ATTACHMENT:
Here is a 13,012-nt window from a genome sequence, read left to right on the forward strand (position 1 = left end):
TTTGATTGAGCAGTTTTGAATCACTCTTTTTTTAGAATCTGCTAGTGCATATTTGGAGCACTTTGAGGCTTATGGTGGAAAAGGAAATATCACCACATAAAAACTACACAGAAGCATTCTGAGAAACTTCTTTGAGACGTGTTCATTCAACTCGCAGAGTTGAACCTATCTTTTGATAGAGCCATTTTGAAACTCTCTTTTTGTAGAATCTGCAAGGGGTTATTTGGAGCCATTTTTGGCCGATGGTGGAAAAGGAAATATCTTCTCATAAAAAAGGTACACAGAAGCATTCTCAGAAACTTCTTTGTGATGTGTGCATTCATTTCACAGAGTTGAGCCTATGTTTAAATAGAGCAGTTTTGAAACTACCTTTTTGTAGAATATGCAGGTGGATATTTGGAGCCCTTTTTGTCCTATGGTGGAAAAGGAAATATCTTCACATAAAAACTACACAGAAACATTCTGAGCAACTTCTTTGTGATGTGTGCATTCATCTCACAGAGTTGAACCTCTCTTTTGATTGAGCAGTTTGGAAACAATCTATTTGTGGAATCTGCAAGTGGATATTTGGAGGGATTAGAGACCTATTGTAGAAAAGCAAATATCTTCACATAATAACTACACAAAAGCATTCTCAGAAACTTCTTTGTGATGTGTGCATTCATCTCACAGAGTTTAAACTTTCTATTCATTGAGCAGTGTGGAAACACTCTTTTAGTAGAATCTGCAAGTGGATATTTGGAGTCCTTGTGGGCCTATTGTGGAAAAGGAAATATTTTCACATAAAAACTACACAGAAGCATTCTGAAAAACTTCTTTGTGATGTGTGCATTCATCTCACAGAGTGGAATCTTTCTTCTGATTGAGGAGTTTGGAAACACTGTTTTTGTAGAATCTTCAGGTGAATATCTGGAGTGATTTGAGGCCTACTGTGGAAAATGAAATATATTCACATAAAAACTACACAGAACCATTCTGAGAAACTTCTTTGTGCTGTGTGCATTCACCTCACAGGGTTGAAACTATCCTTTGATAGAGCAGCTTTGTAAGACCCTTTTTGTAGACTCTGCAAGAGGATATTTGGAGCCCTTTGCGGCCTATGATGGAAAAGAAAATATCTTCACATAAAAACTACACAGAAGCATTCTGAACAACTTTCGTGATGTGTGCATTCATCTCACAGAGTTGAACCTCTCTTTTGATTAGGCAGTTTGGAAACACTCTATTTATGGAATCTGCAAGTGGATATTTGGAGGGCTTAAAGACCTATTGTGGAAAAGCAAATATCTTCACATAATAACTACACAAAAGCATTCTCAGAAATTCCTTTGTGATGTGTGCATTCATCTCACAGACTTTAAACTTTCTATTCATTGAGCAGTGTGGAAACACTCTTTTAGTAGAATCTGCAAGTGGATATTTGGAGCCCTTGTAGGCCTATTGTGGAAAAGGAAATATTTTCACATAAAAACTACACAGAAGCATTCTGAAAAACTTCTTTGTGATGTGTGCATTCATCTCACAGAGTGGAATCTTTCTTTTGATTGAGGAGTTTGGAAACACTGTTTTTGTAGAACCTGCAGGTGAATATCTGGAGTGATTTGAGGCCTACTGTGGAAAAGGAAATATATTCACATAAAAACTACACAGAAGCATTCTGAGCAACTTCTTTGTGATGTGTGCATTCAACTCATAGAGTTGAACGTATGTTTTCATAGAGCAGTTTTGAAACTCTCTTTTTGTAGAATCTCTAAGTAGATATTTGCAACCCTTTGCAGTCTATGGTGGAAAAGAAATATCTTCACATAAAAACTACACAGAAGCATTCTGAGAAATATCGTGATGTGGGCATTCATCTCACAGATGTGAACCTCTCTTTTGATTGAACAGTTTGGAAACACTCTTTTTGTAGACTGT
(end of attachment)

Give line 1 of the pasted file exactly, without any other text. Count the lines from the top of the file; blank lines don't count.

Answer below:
Here is a 13,012-nt window from a genome sequence, read left to right on the forward strand (position 1 = left end):